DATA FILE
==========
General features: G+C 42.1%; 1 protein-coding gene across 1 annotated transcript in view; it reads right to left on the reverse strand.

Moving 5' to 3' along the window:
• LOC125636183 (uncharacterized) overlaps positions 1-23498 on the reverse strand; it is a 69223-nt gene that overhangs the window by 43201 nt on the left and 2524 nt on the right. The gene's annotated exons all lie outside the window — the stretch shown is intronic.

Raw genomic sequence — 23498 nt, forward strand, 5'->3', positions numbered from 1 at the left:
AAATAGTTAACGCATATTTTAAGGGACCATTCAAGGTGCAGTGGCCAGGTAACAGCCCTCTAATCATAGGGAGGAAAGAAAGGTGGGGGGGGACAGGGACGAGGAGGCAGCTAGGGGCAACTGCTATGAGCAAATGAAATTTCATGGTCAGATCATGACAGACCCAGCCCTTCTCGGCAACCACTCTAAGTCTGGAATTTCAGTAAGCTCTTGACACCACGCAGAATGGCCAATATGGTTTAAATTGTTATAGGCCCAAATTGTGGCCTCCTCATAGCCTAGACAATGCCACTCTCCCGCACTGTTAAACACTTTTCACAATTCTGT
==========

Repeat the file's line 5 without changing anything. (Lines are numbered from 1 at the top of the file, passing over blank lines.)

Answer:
AAATAGTTAACGCATATTTTAAGGGACCATTCAAGGTGCAGTGGCCAGGTAACAGCCCTCTAATCATAGGGAGGAAAGAAAGGTGGGGGGGGACAGGGACGAGGAGGCAGCTAGGGGCAACTGCTATGAGCAAATGAAATTTCATGGTCAGATCATGACAGACCCAGCCCTTCTCGGCAACCACTCTAAGTCTGGAATTTCAGTAAGCTCTTGACACCACGCAGAATGGCCAATATGGTTTAAATTGTTATAGGCCCAAATTGTGGCCTCCTCATAGCCTAGACAATGCCACTCTCCCGCACTGTTAAACACTTTTCACAATTCTGT